Is this a fit legacy for the Board?

November 24, 2016 23:25

In my experience, all holders of high public office like to leave a "legacy" - something (preferably positive) by which they may be fondly remembered. And since Jews are just like other folks, only more so, we should not have been surprised to learn that the current leadership of the Board of Deputies has, in its final weeks of office, announced that it has joined sundry Muslim and Hindu groups in a consortium to bid for a £400,000 government grant to promote something called "social integration".

This funding is being provided by the Department for Communities & Local Government (DCLG) as part of its "Strengthening Faith Institutions" programme, the apparent aim of which is to give "faith institutions a stronger base from which to challenge intolerance and extremism of any kind" (my emphasis).

No doubt other bids will be received, but those of us who have ever taken part in such an exercise know that there are invariably unwritten criteria lurking in the background, especially where a department of government with a political agenda is involved. With this in mind, let me offer the DCLG some unsolicited advice as it mulls over the Deputies' consortium bid.

To begin with, strictly speaking, the Board is not a faith organisation. Although it has some residual responsibilities of a religious nature - primarily in connection with the certification of some (not all) synagogue marriage secretaries - it is in essence a purely secular body. It is true that many UK-based synagogues elect deputies but the remit of these deputies does not extend into the religious sphere, and nothing the Board says or does can bind any synagogal body.

I concede that the panel that evaluates the Board's consortium bid may well overlook this as a bothersome technicality. The same cannot be assumed in relation to the Board's record of challenging "intolerance and extremism of any kind". I say this because of the Board's recent rapprochement with the Muslim Council of Britain (MCB).

I'd question whether the application merits any consideration

Relations between the Board and the MCB have blown hot and cold over the decades. Some years ago, in this column, I drew attention to an angry statement issued by the Board and the Jewish Leadership Council in reaction to news that the then government had decided to restore relations with the MCB, which the statement rightly characterised as having a "deep-seated ideological Islamist bias".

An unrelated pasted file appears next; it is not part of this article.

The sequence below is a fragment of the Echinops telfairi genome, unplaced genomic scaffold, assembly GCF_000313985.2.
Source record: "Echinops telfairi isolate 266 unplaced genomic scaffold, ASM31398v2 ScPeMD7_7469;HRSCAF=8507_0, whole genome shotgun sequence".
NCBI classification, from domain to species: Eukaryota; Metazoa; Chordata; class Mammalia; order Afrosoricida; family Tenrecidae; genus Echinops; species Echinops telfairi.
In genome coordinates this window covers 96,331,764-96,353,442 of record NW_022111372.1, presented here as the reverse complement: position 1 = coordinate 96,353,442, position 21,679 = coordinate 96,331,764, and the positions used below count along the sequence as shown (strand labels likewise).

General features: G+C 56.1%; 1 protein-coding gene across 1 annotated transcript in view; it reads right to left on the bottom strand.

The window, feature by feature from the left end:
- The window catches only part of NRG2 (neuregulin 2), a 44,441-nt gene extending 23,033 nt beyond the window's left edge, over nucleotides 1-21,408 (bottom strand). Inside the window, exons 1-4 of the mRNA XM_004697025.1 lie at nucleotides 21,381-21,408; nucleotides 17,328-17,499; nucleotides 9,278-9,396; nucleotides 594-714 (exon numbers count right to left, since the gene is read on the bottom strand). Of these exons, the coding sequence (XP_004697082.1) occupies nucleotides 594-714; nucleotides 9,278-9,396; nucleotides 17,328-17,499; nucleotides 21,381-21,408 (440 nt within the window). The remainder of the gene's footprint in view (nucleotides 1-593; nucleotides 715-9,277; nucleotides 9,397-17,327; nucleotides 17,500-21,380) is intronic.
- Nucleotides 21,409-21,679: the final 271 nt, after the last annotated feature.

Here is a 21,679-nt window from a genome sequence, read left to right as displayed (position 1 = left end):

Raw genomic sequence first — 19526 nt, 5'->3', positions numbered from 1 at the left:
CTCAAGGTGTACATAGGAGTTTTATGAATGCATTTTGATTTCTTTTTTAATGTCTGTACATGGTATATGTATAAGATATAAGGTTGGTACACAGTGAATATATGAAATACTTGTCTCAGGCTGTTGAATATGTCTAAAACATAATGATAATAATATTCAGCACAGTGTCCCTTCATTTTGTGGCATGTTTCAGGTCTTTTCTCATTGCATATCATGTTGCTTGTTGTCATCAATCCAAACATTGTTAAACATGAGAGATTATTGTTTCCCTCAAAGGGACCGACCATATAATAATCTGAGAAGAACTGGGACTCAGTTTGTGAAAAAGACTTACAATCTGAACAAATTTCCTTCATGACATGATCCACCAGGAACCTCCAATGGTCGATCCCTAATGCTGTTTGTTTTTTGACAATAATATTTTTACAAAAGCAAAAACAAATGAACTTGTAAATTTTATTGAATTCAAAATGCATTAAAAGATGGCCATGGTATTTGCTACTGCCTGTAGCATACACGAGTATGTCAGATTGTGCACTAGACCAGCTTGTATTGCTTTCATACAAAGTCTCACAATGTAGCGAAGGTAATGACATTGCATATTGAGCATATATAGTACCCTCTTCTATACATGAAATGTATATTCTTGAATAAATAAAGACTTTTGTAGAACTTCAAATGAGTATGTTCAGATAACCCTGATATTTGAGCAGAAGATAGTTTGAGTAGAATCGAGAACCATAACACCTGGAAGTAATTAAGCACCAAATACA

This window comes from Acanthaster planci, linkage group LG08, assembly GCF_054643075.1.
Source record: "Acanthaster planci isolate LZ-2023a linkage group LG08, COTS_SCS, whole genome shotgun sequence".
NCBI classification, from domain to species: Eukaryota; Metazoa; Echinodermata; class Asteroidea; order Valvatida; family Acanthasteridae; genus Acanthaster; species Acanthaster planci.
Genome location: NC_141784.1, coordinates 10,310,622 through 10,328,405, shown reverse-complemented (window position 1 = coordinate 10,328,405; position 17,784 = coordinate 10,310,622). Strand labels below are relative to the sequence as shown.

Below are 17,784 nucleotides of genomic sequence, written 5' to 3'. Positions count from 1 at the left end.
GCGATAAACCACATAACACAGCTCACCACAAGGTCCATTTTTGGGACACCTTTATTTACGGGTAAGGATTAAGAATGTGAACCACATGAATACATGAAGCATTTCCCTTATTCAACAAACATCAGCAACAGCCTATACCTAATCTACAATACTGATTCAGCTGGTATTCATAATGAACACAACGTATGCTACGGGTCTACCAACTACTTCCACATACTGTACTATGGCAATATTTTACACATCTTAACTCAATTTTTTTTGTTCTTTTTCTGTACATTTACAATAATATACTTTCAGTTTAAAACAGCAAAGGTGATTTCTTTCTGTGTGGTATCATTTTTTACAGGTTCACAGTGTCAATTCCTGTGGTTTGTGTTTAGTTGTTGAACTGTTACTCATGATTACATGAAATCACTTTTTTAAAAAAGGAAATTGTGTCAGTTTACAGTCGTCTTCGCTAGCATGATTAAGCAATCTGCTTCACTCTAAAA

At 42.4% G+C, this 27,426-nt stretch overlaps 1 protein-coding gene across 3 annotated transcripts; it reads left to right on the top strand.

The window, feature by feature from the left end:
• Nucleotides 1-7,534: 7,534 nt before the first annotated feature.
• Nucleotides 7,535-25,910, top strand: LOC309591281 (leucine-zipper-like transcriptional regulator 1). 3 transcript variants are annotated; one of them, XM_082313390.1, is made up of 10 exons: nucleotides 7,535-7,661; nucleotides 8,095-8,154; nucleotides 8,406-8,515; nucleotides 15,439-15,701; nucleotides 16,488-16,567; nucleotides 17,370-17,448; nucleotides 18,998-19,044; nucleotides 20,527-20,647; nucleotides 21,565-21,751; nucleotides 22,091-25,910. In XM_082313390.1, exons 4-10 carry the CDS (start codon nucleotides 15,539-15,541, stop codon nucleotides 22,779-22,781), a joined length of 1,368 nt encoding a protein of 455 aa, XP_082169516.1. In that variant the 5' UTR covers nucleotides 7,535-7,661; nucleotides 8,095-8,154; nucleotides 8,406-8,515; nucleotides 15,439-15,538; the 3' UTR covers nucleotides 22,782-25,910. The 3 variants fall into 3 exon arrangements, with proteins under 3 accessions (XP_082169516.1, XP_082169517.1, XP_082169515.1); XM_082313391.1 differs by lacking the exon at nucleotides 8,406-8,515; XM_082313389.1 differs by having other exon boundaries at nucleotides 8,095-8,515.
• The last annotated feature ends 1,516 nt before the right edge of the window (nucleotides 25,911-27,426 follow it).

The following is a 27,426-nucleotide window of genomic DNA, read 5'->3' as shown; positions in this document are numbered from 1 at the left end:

But now, the Board itself has embraced the MCB anew. Only last August, it joined the MCB in publishing, at the height of the most recent Gaza conflict, a communiqué that referred controversially to "the targeting of civilians", which was seen in some quarters as a veiled reference to actions by Israeli forces. The Board argued that in fact this phrase referred to the indiscriminate rocket attacks launched by Hamas, but when this newspaper asked the MCB to confirm that this was the case, no such affirmation was forthcoming. More seriously, as the JC's editor pointed out at the time, "the MCB has as members groups aligned with the Muslim Brotherhood and sympathetic to Hamas itself".

I've recently been investigating organisations affiliated to the MCB. An MCB press release dating from October 2010 proudly identified as one of its affiliates something called "The Islamic Community of Milli Gorus". "Milli Gorus" is Turkish for "National Vision," and the movement (from which Turkey's ruling Islamist party, the AKP, emerged) is openly antisemitic. Milli Gorus does not appear on the MCB's current website. But among those affiliates that do appear are "Aalami Majlise Tahaffuze Khatme Nubuwwat" of London and the "International Khatme-e-Nubuwwat Mission" of Bolton. Khatme Nubuwwat organisations have as their goal a policy of confrontation with the beliefs of Ahmadi Muslims, who are regarded as heretics.

If I were asked to advise the Department for Communities and Local Government on the Board of Deputies' consortium bid, I would question whether, in view of the evident determination of the Board's current leadership to assist in the rehabilitation of the MCB, and in view of the dubious company the MCB has kept and still keeps, the application deserves any serious consideration.

November 24, 2016 23:25

Want more from the JC?

To continue reading, we just need a few details...

Want more from
the JC?

To continue reading, we just
need a few details...

Get the best news and views from across the Jewish world Get subscriber-only offers from our partners Subscribe to get access to our e-paper and archive